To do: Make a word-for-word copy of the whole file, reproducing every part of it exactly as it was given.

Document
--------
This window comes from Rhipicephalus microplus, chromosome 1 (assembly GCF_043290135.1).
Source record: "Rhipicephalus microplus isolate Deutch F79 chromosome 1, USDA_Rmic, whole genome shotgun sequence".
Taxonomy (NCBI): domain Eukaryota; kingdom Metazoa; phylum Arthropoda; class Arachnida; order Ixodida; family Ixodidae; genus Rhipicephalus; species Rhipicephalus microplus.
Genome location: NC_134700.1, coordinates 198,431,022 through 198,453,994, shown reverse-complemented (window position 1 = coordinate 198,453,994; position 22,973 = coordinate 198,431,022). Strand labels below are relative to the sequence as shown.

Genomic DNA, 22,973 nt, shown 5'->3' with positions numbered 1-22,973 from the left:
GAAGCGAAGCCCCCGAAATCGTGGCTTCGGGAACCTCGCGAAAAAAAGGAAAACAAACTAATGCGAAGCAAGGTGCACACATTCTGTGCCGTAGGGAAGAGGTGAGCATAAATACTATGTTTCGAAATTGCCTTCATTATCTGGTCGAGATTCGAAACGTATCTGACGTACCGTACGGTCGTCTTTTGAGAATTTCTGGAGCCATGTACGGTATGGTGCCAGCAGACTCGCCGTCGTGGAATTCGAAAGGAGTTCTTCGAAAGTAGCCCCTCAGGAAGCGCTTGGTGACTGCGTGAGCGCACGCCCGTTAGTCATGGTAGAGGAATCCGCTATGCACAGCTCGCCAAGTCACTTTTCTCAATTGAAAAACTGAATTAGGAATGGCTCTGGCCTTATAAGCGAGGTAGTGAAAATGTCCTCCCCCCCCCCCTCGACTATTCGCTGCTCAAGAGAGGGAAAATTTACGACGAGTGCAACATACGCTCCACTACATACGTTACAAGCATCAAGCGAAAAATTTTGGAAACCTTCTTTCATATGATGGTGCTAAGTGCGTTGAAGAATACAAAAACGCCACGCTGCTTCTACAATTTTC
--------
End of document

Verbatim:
This window comes from Rhipicephalus microplus, chromosome 1 (assembly GCF_043290135.1).
Source record: "Rhipicephalus microplus isolate Deutch F79 chromosome 1, USDA_Rmic, whole genome shotgun sequence".
Taxonomy (NCBI): domain Eukaryota; kingdom Metazoa; phylum Arthropoda; class Arachnida; order Ixodida; family Ixodidae; genus Rhipicephalus; species Rhipicephalus microplus.
Genome location: NC_134700.1, coordinates 198,431,022 through 198,453,994, shown reverse-complemented (window position 1 = coordinate 198,453,994; position 22,973 = coordinate 198,431,022). Strand labels below are relative to the sequence as shown.

Genomic DNA, 22,973 nt, shown 5'->3' with positions numbered 1-22,973 from the left:
GAAGCGAAGCCCCCGAAATCGTGGCTTCGGGAACCTCGCGAAAAAAAGGAAAACAAACTAATGCGAAGCAAGGTGCACACATTCTGTGCCGTAGGGAAGAGGTGAGCATAAATACTATGTTTCGAAATTGCCTTCATTATCTGGTCGAGATTCGAAACGTATCTGACGTACCGTACGGTCGTCTTTTGAGAATTTCTGGAGCCATGTACGGTATGGTGCCAGCAGACTCGCCGTCGTGGAATTCGAAAGGAGTTCTTCGAAAGTAGCCCCTCAGGAAGCGCTTGGTGACTGCGTGAGCGCACGCCCGTTAGTCATGGTAGAGGAATCCGCTATGCACAGCTCGCCAAGTCACTTTTCTCAATTGAAAAACTGAATTAGGAATGGCTCTGGCCTTATAAGCGAGGTAGTGAAAATGTCCTCCCCCCCCCCCTCGACTATTCGCTGCTCAAGAGAGGGAAAATTTACGACGAGTGCAACATACGCTCCACTACATACGTTACAAGCATCAAGCGAAAAATTTTGGAAACCTTCTTTCATATGATGGTGCTAAGTGCGTTGAAGAATACAAAAACGCCACGCTGCTTCTACAATTTTC